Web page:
APA Blog

Category : Anxiety

The Right Amount of Sleep for Your Best Reasoning, Problem-solving and Communication

Getting enough sleep is one of the main keys to good health, along with good nutrition and exercise, yet most of us do not get enough of it. In one national survey, nearly 30 percent of respondents reported getting less than an average of six hours of sleep per night. A new study looks specifically at the impact of sleep on cognitive ability.

World Kindness Day

On this World Kindness Day, Nov. 13, 2018, we take a look at some of the research showing how engaging in acts of kindness can benefit well-being. Engaging in acts of kindness is not only a good thing to do, but can actually help alleviate symptoms of depression and anxiety, can improve workplace well-being, can be more beneficial to well-being than self-oriented actions, can reduce anxiety for socially anxious people, and can prompt others to engage in acts of kindness.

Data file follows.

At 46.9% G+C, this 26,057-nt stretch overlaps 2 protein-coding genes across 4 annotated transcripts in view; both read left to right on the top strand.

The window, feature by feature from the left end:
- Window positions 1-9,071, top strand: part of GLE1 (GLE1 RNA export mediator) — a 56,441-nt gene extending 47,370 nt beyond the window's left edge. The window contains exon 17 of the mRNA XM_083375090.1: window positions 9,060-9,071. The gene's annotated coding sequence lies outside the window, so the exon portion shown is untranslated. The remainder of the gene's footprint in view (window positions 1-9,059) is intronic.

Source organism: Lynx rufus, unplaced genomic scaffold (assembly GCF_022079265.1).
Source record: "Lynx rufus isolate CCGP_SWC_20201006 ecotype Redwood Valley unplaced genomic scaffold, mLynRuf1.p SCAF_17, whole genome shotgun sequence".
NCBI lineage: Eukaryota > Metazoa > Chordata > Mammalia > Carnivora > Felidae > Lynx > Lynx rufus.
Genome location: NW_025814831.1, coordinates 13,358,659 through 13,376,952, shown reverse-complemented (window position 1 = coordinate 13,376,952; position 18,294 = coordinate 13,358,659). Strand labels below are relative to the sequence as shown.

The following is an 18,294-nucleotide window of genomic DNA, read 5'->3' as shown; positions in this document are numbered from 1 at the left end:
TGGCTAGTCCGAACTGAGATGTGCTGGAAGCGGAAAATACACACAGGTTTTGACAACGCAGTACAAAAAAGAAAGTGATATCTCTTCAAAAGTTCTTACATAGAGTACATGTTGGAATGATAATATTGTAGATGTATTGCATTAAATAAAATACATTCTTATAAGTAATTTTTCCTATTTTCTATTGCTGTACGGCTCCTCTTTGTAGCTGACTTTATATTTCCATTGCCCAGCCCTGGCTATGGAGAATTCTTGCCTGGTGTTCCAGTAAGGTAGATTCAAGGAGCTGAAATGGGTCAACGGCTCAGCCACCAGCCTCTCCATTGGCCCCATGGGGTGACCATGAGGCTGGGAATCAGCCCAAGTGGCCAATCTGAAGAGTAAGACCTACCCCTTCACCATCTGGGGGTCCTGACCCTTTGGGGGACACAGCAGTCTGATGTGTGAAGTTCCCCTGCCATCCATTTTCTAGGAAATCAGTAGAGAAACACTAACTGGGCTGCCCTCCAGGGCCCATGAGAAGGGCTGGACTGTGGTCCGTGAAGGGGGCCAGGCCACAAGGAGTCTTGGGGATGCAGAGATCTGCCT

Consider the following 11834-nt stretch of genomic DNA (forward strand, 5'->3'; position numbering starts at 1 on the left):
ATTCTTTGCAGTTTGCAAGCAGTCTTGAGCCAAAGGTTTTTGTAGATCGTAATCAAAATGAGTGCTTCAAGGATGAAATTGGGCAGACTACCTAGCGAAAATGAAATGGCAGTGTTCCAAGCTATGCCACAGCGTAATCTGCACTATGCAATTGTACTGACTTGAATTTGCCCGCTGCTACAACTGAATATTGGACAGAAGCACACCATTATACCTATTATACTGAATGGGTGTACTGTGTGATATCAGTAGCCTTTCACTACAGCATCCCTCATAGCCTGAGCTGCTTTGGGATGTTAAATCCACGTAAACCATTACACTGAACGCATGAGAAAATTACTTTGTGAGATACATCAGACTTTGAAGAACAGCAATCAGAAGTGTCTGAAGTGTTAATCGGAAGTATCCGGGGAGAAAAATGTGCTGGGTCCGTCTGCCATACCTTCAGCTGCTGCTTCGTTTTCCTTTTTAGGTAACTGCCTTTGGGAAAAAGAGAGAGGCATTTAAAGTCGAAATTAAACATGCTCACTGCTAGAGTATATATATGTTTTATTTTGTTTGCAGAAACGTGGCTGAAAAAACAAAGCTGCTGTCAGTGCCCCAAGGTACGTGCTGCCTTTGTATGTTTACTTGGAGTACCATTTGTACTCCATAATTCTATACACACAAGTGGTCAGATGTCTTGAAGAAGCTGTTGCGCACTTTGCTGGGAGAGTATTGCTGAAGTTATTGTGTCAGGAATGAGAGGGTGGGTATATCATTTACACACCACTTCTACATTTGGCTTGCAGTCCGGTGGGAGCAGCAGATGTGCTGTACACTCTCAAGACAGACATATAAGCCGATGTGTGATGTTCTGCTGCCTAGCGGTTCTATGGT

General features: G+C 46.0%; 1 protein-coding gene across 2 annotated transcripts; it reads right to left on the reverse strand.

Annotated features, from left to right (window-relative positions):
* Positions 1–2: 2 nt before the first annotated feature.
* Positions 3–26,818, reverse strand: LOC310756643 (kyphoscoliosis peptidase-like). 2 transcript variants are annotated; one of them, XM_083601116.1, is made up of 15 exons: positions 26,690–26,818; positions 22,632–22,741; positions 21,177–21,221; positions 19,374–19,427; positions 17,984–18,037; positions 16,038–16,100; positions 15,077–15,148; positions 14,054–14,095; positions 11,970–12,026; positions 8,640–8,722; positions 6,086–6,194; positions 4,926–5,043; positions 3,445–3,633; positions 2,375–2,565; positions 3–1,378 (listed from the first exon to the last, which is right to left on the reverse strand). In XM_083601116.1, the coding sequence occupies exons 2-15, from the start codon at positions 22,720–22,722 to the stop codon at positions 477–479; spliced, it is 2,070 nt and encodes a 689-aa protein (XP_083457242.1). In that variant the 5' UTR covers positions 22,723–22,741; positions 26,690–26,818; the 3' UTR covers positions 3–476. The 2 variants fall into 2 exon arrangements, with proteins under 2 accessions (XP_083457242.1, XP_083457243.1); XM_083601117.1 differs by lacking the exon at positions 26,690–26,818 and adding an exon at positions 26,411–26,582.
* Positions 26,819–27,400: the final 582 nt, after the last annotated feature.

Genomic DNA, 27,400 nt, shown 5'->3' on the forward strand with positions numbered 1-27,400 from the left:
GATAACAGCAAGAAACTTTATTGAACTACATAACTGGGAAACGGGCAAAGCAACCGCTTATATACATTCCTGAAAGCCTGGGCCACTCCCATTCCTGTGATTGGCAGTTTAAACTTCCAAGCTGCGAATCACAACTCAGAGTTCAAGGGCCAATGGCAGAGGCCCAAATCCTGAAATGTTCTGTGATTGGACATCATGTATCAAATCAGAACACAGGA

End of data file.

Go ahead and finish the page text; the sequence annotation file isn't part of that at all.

Pregnancy-Related Depression

Over the past few decades, a robust national conversation has been taking place about postpartum depression. We have paid less attention, however, to another equally important time when a woman is also more vulnerable to depression and anxiety disorders: pregnancy. A significant percentage of women—one out of seven to 10—will develop pregnancy-associated depression, with a slightly higher incidence in women from lower socioeconomic groups.

Emotional Support a Critical Part of Care for Breast Cancer Survivors

Women diagnosed with breast cancer not only face the physical challenges of the cancer and the treatment, but also often experience psychological distress and symptoms of anxiety and depression. As the American Cancer Society notes, some amount of depression, anxiety, and fear is normal, and some women are more affected than others.

Not Just a Problem at School: Sibling Bullying

Bullying refers to intentional behaviors that hurt, harm, or humiliate a person, either physically or emotionally. Much of the focus is on bullying in schools, but bullying can take place at home among siblings too and it can have a significant and lasting impact. However, sibling bullying is often seen as harmless by families and society, just part of growing up.